Medication during pregnancy: an intercontinental cooperative study. Collaborative Group on Drug Use in Pregnancy (C.G.D.U.P.)

Int J Gynaecol Obstet. 1992 Nov;39(3):185-96.


Objective: To assess the current situation in pregnancy drug prescription across various cultural and health care settings.

Method: An international study was set up to collect by questionnaire survey comparable data. A total of 14,778 women giving birth in 148 hospitals from 22 countries were enrolled.

Result: Antenatally, 14% of women received no drugs, while drug takers received an average of 2.9 prescriptions. There were marked intercountry variations in prescribing habits. The majority of prescriptions referred to iron and vitamins. Anti-infectives were the second most widely taken drugs. Anti-inflammatory drugs were taken by 17% of women, these in 42% of cases being self-administered. During the intrapartum period 79% of the women received an average of 3.3 drugs. Besides analgesics/anesthetics (31.8%), the most commonly prescribed drugs were oxytocin (17.5%), ergot derivatives (8.4%) and anti-infectives (5.3%). At the time of interview 91% of women were planning to breastfeed. Methylergometrin led the list of most frequently used drugs (36%) given to breastfeeding women, although the use of ergot derivatives in the puerperium showed wide intercountry variations.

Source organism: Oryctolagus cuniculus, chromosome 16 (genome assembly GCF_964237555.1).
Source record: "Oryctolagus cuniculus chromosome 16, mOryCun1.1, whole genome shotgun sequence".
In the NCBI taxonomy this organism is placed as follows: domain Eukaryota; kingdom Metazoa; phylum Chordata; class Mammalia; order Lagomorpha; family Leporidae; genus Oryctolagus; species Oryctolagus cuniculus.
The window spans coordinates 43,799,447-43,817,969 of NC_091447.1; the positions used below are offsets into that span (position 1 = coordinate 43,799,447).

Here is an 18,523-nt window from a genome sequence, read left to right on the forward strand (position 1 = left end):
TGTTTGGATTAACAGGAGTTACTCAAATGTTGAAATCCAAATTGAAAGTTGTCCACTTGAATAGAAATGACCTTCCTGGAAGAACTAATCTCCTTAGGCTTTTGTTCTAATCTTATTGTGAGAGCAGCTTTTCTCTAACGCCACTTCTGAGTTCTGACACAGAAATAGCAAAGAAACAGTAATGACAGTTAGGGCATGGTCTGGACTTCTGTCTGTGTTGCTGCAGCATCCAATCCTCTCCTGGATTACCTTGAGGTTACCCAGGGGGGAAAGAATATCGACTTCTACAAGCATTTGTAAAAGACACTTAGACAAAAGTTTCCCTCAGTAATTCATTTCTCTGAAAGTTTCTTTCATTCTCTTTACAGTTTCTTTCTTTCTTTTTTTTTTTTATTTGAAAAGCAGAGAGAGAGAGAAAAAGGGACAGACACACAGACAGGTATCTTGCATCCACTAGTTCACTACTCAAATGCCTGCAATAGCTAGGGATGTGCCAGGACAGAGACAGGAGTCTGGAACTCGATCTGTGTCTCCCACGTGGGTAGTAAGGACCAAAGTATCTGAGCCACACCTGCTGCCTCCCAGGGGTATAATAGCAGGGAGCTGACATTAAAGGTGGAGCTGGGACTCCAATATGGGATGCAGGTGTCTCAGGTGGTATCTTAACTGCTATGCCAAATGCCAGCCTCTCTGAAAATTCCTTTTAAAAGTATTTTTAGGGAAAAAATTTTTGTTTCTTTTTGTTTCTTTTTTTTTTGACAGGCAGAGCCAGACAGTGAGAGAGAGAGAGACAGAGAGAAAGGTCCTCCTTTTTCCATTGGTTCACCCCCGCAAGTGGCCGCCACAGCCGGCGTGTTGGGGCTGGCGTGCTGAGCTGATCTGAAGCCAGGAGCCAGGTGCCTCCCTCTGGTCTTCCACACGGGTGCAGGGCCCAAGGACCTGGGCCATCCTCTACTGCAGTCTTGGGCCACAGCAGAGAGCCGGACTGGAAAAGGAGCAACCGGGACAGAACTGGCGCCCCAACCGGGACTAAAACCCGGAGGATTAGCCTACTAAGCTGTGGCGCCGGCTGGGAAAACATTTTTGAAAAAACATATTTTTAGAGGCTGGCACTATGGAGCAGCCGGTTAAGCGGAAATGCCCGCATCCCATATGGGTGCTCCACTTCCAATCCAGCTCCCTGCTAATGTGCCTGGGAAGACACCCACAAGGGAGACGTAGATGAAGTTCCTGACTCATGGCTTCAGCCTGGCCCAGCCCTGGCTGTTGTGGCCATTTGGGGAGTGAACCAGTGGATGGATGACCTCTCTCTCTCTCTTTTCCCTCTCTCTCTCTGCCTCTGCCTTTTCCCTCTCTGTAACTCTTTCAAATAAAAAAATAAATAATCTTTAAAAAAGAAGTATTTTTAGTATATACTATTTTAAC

Conclusion: The survey has confirmed that at present, some drugs are often more widely used in pregnancy than is justified by the knowledge available.

Publication types

  • Multicenter Study
  • Research Support, Non-U.S. Gov't

MeSH terms

  • Breast Feeding
  • Delivery, Obstetric
  • Drug Prescriptions / statistics & numerical data
  • Drug Utilization / statistics & numerical data*
  • Female
  • Humans
  • Nonprescription Drugs / administration & dosage
  • Postpartum Period
  • Practice Patterns, Physicians' / statistics & numerical data
  • Pregnancy*
  • Self Administration / statistics & numerical data


  • Nonprescription Drugs